“Baptism is as Jewish as mikveh”
By Gerald Donovan
What is the history of baptism? John the Baptist baptized Jews before Christ came on the scene. Where did he come up with the practice of baptism?
In the Torah we read that before the giving of the Law on Mount Sinai, God commanded the people to wash their clothing as a symbolic act of purification (Exodus 19:10). Leviticus 8:6 records the washing of Aaron and his sons when they were ordained as priests to minister in the holy tabernacle. Again, in Leviticus 16:4, God commanded Aaron to wash himself before and after he ministered in the Holy of Holies on the Day of Atonement. Numbers 19 gives explicit instructions for purification after defilement by a dead body. In the book of Leviticus, God instructs Jews to cleanse themselves from ritual impurities, contracted through such acts as touching a corpse or a leper. Washing primarily fulfilled the legal requirements of ritual purity so that Jews could sacrifice at the Temple. Later, as “God-fearers” or “righteous” Gentiles expressed their desire to convert to Judaism, priests broadened the rite’s meaning, and along with circumcision, performed baptism as a sign of the covenant given to Abraham. The Torah also commanded ritual purification for both men and women who had been “defiled” by flows of various body fluids, or who had been healed of leprosy.
Baptism is as Jewish as mikveh! Mikveh is a bath used for the purpose of ritual immersion in Judaism. After the destruction of the Temple in Jerusalem in 70 AD, the mikveh’s main uses remained as follows: by Jewish women to achieve ritual purity after menstruation or childbirth before she and her husband may resume marital relations; by Jewish men to achieve ritual purity; as part of the traditional procedure for conversion to Judaism; to immerse newly acquired utensils used in serving and eating food.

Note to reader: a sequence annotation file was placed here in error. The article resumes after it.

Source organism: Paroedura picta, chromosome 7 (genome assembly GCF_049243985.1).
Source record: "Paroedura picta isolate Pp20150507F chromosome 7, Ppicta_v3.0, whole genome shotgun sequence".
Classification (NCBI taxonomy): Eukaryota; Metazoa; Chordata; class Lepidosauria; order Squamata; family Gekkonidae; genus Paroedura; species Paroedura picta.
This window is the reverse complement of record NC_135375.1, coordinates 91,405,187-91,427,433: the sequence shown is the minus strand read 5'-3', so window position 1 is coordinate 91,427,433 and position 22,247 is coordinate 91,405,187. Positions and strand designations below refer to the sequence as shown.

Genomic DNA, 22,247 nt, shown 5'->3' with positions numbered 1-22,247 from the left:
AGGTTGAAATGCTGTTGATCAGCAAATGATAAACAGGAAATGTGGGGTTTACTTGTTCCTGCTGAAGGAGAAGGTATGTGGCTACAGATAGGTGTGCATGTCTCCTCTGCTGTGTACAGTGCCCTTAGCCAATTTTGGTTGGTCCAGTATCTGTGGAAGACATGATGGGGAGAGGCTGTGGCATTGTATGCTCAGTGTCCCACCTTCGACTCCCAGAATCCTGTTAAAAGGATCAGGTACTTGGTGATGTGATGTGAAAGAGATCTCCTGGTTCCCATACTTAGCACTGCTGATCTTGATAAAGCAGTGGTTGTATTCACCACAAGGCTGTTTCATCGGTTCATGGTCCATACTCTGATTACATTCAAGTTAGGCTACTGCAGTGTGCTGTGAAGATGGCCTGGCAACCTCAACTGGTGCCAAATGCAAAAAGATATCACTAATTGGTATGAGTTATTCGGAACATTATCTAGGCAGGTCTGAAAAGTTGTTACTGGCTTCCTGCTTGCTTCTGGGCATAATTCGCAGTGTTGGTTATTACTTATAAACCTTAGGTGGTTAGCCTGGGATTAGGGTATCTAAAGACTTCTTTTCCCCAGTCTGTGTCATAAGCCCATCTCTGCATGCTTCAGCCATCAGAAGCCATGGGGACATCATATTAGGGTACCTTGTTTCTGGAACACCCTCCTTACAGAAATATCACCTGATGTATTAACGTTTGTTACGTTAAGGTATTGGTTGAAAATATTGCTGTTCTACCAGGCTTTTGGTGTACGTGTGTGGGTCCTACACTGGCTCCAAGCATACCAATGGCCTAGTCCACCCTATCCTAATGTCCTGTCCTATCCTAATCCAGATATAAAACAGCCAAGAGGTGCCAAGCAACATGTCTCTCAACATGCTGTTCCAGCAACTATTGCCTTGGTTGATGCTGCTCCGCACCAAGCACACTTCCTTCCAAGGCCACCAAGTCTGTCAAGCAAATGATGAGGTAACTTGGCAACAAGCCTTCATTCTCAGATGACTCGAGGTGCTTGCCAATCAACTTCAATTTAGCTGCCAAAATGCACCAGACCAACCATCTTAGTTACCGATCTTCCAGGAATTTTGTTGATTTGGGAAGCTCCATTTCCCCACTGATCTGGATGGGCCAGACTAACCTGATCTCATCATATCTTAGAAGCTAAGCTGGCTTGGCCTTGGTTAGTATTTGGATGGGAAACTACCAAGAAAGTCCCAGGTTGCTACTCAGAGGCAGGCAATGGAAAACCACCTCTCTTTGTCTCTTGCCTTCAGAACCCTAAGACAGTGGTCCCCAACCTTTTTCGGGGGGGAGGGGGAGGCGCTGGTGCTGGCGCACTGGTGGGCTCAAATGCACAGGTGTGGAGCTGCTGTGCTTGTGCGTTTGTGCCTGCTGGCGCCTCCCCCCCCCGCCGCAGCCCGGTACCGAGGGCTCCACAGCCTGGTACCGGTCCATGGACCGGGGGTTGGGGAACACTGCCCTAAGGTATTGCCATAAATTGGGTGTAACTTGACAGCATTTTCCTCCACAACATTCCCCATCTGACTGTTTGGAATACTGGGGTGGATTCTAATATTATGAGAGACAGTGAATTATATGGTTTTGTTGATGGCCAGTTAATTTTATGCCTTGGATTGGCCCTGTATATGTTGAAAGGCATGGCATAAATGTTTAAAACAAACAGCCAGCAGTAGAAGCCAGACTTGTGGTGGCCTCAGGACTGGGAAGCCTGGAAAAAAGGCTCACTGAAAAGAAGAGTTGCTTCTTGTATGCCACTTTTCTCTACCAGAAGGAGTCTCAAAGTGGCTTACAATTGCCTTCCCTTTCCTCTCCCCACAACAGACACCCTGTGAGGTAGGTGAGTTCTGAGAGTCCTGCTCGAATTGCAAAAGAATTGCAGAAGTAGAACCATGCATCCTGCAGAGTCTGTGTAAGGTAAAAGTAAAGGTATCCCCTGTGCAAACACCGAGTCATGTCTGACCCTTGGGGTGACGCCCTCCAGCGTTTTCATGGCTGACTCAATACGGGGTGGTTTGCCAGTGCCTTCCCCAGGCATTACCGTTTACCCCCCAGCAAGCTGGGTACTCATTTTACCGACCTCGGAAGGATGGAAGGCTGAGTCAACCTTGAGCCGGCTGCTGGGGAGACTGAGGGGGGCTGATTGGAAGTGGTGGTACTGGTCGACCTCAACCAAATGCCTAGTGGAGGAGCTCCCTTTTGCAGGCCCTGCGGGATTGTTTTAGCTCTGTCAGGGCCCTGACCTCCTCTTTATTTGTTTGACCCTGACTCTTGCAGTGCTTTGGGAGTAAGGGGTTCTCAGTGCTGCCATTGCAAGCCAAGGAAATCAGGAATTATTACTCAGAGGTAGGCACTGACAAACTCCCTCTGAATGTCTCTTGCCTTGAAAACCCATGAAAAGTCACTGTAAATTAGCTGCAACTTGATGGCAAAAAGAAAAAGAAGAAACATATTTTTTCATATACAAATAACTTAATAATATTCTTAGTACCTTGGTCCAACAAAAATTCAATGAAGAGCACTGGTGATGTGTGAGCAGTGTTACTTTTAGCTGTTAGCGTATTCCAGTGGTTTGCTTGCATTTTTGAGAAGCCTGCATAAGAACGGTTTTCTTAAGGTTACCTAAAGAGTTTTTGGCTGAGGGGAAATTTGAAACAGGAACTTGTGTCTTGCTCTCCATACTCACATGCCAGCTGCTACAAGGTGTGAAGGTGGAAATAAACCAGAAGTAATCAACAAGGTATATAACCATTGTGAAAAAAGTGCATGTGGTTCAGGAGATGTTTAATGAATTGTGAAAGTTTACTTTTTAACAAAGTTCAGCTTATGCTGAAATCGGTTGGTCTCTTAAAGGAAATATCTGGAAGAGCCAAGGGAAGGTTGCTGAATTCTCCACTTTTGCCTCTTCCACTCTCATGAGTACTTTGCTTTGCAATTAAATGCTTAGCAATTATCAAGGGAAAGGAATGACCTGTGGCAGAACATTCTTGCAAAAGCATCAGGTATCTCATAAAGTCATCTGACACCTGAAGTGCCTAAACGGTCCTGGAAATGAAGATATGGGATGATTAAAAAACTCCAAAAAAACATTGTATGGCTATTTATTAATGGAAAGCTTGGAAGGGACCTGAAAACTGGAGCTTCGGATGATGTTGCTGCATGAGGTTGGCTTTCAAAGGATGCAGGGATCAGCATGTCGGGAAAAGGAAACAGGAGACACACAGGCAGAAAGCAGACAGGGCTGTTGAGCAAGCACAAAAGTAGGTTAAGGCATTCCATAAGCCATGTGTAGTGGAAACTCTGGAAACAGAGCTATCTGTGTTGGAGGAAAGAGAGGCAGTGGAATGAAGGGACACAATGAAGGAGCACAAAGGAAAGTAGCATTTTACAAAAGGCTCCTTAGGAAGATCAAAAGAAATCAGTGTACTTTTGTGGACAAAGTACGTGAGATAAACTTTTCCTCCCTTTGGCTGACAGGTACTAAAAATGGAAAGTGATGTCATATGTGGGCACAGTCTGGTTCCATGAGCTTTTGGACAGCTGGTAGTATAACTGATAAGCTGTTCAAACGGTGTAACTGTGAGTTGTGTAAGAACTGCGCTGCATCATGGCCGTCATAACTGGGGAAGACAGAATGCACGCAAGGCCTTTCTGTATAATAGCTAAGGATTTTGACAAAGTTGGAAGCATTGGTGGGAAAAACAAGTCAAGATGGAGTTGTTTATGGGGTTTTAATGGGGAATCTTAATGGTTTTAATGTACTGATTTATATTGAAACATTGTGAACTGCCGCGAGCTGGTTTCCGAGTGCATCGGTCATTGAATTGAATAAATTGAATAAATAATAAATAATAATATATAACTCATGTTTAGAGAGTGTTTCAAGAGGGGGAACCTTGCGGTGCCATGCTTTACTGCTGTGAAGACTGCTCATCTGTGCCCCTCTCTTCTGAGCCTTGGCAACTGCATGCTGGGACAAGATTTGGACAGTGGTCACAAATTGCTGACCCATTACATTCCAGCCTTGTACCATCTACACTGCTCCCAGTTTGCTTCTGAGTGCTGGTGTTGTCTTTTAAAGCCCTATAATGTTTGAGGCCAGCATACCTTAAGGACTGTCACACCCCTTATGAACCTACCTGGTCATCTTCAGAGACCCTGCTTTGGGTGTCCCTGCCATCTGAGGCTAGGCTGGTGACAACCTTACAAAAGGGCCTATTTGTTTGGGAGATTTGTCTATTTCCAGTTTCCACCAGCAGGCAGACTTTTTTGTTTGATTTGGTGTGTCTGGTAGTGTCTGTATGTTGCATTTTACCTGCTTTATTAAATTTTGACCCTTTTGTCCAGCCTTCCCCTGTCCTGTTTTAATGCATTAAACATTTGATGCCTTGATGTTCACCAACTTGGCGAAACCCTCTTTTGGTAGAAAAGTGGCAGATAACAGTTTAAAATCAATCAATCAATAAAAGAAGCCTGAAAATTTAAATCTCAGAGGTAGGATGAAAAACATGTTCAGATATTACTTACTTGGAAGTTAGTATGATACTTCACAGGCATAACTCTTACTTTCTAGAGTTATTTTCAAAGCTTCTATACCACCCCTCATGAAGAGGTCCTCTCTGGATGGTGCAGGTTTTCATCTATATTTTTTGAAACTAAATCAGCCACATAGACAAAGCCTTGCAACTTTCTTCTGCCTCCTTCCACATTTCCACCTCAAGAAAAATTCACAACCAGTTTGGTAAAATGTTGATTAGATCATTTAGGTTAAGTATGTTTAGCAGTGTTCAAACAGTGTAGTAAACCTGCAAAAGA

Most forms of impurity can be nullified through immersion in any natural collection of water. However, some impurities require “living water,” such as springs or groundwater wells. Living water has the further advantage of being able to purify even while flowing, as opposed to rainwater which must be stationary in order to purify. The mikveh is designed to simplify this requirement, by providing a bathing facility that remains in ritual contact with a natural source of water.
In Orthodox Judaism, these regulations are followed steadfastly and, consequently, the mikveh is central to both Orthodox and Conservative Jewish communities. The existence of a mikveh is considered so important in Orthodox Judaism that an Orthodox community is required to construct a mikveh before building a synagogue, and must go to the extreme of selling Torah scrolls or even a synagogue if necessary, to provide funding for the construction.
Depending on which Denomination you agree with, most Christians view baptism either as the means of salvation and entry into the church or as a sign of Christ’s redemptive work in the converted. In both cases, the new believer is considered wholly regenerated, and baptism seals this radical change. This baptism may be done by total immersion in a pool of water, or pouring water over the head or sprinkling water on the individual.